Articles Posted in Workers’ Compensation

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Pre-existing conditions can complicate an award of workers’ compensation benefits. In the event a pre-existing condition occurs, General Laws c. 152, § 1(7A) only requires the new injury to be compensable if the work injury was a major but not necessarily predominant cause of the disability. A recent case (Bd. No. 10832-12) addresses what must be shown when an employee who suffered a back injury had a pre-existing condition related to a prior back injury.

The employee’s medical history began in 1991 following an injury while working at a grocery store.Resting Gavel In 1992, the employee had surgery to relieve pressure on his spinal cord, formally known as a laminectomy. In the following year, the employee worked for a different company, performing various jobs until he was laid off in 2009. The employee was re-hired in 2011 to work on a large order using a “4-slide” machine. During this period, the employee could not pinpoint a back injury from a specific incident, but he claimed that an injury occurred while he performed repetitive work for this employer, lifting and carrying items.

At an early hearing, the judge ordered temporary total incapacity benefits but did not order the insurer to pay for the back surgery. The conference order was appealed by both parties, and the employee was seen by an impartial medical examiner. This evaluation was the only medical evidence submitted. The judge determined at the hearing that the employee sustained an injury between August 2011 and March 2012, and the injury sustained by the current employment, combined with the pre-existing injury, caused or prolonged treatment and disability. The judge found that the injury was a major but not necessarily predominant cause of the injury and ordered the payment of temporary and permanent total incapacitation benefits. The judge also ordered the payment of medical expenses, including those for the employee’s back surgery in 2013.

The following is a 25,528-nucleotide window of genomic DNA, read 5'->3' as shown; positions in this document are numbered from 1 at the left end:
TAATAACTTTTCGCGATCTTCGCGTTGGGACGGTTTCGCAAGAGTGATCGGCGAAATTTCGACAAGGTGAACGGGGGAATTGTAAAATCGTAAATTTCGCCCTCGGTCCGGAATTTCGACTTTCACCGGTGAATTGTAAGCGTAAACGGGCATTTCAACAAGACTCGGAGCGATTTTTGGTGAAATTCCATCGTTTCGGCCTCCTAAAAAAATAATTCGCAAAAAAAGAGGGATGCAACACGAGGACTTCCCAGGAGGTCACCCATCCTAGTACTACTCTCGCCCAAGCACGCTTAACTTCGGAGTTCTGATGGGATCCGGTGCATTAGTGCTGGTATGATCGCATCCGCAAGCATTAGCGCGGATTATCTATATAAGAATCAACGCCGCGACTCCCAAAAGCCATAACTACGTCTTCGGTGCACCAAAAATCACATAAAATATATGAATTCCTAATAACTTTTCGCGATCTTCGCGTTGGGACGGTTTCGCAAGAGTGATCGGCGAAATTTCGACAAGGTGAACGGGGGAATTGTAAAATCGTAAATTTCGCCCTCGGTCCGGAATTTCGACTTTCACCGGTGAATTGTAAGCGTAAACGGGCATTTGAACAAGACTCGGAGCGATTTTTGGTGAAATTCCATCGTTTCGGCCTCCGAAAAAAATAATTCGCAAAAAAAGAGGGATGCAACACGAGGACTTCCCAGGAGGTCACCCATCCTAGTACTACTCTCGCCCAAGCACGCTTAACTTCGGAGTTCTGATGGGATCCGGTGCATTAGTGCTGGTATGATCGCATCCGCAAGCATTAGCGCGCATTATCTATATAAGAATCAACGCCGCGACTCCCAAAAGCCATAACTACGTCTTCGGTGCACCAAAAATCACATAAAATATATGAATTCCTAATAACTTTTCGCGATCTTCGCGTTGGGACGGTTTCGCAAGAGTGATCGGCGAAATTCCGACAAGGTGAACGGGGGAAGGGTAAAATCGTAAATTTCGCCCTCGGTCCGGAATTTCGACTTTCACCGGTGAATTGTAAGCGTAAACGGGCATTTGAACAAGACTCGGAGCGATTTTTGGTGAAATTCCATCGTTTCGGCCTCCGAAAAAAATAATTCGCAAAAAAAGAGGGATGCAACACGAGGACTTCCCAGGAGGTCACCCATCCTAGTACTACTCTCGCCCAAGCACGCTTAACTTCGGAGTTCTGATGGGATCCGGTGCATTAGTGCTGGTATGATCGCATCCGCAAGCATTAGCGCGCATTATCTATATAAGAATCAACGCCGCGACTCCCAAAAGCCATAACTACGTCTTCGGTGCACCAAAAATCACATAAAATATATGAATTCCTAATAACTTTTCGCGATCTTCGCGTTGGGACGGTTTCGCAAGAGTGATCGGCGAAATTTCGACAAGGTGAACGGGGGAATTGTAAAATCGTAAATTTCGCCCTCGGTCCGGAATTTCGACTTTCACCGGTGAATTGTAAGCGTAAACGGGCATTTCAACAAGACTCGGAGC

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One workers’ compensation benefit that may not be as well known is the benefit provided for harm to a worker’s mental health. Like physical injuries, these injuries must be caused by an accident that occurred in the workplace or during the performance of work-related duties. The Reviewing Board decision of O’Rourke v. New York Life Insurance (Bd No. 012706-11) reveals the considerations an ALJ must make when determining whether or not to award medical and total incapacity benefits for injuries that affected both physical and mental health.

In this lawsuit, the injured worker was a vice president of marketing and held a Master’s degree in Science and Administrative Studies. She was injured when a magnet weighing half to three-quarters of a pound fell from a door jamb onto her forehead. The woman was taken to the hospital and diagnosed with a concussion. MagnetHer injuries produced severe headaches and tingling along the left side of her nose and face, around her jaw, and up the other side of her face. The woman additionally suffered lower back and neck pain. She returned to work within a week part-time, and eventually she returned full-time. However, the pain, combined with depression and anxiety, prevented her from concentrating and fully functioning at her job.

The injured worker attempted various schedules, both part-time and full-time, while also seeking treatment for her numerous injuries. Two surgeries were performed in order to reduce the headaches and pain in her jaw. While the surgeries were partially successful, they failed to fully remove the pain in her jaw and teeth. After three years passed, the worker’s surgeon opined that she was unable to continue working. The worker claimed partial disability benefits from August 1, 2013 to September 15, 2014, and then total disability from September 16, 2014 onward. The judge ordered that the benefits be paid based on her earnings from August 1, 2013. All parties appealed.